Best Hymn Tune

Another in my periodical, sporadical, and occasional series on Hymns (the first of which can be found here), I nominate, for the prize of Best Hymn Tune Ever, O Sacred Head Now Wounded.  By clicking this link, you will be able to listen along in a separate browser as you read.  The words are not exactly chopped liver either; you will also find 11 (!) verses of the original poem — although Trinity Hymnal #247 uses only 1, 2, and 6, I recently attended a memorial service for an ardent hymn-lover where I think we sang all 11!  Originially written in 1156 in Latin by Bernard of Clairvaux, the text is closing on 1000 years of meaningfulness and relevance. 

Not composed by J.S. Bach himself, he apparently did harmonize it, and it certainly sounds worthy of him.  The so-called “passion chorale” was included many times as a choral interlude in his St. Matthew’s passion; the music always commands an air of solemnity and penance that is a remarkable aid to reflection on Christ’s suffering, and our relationship to it (as causers and beneficiaries).

After my junior year of college, I had scrimped and saved my money to buy what I considered an awesome-quality budget stereo system (Adcom GTP-400 preamp, GFA-535 amp, Celestion 3 speakers, driven by some Sony CD player that has since bitten the dust).  The Baltimore summers being too hot and humid for human habitation, I set up shop in the air-conditioned apartment of my blogroll buddy. I remember that one night another friend that lived in the building started listening with me to St. Matthew’s Passion (London/Solti/Chicago), reading along in the booklet to understand the German, and more than three hours, and many pots of tea later, we ended up listening to the whole thing.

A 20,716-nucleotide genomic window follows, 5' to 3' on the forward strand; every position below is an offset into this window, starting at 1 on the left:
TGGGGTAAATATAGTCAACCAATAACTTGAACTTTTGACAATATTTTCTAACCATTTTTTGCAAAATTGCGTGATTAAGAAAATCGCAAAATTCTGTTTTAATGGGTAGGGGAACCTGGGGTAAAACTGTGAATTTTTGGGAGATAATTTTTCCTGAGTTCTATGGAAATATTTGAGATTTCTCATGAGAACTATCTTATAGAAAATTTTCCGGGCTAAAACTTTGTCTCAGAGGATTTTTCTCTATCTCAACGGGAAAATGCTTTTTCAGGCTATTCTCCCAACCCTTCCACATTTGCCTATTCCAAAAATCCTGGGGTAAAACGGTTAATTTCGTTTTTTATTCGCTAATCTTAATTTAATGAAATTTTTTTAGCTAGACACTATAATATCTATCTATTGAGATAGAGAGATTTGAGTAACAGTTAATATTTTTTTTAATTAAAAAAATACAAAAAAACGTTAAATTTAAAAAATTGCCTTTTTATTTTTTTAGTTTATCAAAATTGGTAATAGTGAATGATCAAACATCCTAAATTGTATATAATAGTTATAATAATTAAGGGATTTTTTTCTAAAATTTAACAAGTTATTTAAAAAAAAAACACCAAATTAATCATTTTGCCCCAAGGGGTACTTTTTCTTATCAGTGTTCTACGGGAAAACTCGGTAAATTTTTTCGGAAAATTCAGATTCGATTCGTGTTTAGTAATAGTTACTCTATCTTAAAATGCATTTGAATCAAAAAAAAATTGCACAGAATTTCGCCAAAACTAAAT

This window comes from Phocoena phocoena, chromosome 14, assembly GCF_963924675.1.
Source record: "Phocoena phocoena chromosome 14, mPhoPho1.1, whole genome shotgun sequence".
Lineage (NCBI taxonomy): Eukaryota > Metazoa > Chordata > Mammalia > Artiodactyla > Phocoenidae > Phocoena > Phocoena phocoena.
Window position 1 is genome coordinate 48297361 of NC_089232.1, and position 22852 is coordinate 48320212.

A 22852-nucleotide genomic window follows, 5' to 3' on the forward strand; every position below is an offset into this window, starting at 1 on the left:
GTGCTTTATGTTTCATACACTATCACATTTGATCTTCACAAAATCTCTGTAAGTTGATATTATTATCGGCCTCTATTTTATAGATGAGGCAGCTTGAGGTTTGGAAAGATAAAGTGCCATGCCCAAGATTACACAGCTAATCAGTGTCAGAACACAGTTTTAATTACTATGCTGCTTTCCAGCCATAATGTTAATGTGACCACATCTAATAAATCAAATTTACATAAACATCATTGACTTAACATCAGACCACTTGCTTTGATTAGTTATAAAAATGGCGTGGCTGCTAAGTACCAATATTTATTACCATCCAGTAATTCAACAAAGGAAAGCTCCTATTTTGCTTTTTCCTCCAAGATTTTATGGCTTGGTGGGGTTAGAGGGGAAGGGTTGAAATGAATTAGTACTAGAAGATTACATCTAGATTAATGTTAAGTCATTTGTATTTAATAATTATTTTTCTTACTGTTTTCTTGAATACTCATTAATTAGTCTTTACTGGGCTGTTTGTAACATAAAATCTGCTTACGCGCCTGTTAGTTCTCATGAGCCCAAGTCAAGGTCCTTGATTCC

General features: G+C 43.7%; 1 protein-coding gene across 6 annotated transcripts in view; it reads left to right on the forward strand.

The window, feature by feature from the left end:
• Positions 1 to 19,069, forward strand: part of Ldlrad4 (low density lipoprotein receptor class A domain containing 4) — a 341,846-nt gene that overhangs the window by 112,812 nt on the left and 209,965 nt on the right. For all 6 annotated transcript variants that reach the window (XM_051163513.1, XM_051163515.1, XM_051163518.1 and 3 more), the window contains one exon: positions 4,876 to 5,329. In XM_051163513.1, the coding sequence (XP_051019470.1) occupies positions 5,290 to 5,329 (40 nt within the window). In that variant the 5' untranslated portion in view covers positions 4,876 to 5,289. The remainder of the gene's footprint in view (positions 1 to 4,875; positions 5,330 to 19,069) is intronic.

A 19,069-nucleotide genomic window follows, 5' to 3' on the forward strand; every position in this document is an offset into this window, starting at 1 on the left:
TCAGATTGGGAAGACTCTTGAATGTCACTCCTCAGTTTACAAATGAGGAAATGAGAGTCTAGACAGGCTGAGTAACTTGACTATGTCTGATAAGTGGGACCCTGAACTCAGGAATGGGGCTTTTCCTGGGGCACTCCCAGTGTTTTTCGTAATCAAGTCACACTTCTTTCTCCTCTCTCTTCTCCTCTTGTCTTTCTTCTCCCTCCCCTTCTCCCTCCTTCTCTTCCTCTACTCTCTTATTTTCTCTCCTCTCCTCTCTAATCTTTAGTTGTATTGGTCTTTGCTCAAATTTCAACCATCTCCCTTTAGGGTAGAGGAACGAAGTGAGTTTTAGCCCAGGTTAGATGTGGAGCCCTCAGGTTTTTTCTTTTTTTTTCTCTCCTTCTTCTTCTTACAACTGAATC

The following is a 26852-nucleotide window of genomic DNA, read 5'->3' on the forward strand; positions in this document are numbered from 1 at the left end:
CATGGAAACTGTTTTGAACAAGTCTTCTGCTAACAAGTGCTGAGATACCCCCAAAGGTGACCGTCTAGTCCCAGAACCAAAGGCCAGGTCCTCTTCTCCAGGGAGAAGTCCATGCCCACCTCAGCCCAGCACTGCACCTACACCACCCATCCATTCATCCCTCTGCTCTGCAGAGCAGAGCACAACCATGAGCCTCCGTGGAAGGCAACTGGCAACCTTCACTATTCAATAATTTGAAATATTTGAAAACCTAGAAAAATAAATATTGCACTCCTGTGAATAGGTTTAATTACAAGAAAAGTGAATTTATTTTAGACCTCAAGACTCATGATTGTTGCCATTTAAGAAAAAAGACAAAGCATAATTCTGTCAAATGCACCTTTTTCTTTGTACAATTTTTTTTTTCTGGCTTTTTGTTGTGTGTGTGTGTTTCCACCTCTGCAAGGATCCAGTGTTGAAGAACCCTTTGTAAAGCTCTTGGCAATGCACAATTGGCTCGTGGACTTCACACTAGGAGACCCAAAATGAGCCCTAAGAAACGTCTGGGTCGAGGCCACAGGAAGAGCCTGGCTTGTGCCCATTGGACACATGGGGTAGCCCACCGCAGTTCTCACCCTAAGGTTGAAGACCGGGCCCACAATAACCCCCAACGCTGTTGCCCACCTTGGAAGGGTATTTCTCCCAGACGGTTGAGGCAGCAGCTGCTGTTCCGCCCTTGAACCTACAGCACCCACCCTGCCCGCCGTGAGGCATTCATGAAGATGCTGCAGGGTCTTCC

More recently, one of my many started-but-not-well-persisted projects was to start to teach #1 hymns, so he could begin to participate with us in church.  The idea was to learn one hymn tune & verse each week in advance of the service, and eventually he would build up a useful repertoire that would allow him to worship meaningfully with us, not just struggle with unknown words and music, or tune out with books or drawing. 

Well, given that you are reading this particular post, you can probably guess what hymn was first up to bat.  You might be interested to know, however, that I chose to work first not with verse 1, but verse 2, in particular because of the line

mine, mine was the transgression, but thine the deadly pain

As I hoped, #1 got a kick out of singing about “deadly pain”, and I think that met my goal of teaching him about substitutionary atonement. 


4 Responses

  1. I’m so glad you’re his dad :)

  2. Is the goal to pick a hymn for #1 to learn just before you sing it in a Sunday service? Or are you picking your favorites on the expectation that they will be in a service at some point in the future?

  3. The former, which is predicated on knowing what the hymns are in advance. Our church website used to have the order of service posted by Thursday for each Sunday, but they’re undergoing a total web-renovation, so our online bulletin remains stuck at last Christmas. That’s why it was somewhat providential that the first week I got around to finding out what hymns were up the next week, O Sacred Head was up!

    Once the new website is up, we’re supposed to have all sorts of cool stuff available; pastor’s blog, mp3/podcast sermons, etc. I’ll definitely provide a link when it’s available, but it probably won’t be for a few months.

  4. […] perhaps also the reason for omitting “It is Well with my Soul”?), but the hymn with the best tune ever was surely a shoo-in. Also the W2K anthem (and perhaps overtaking as my favorite hymn) […]

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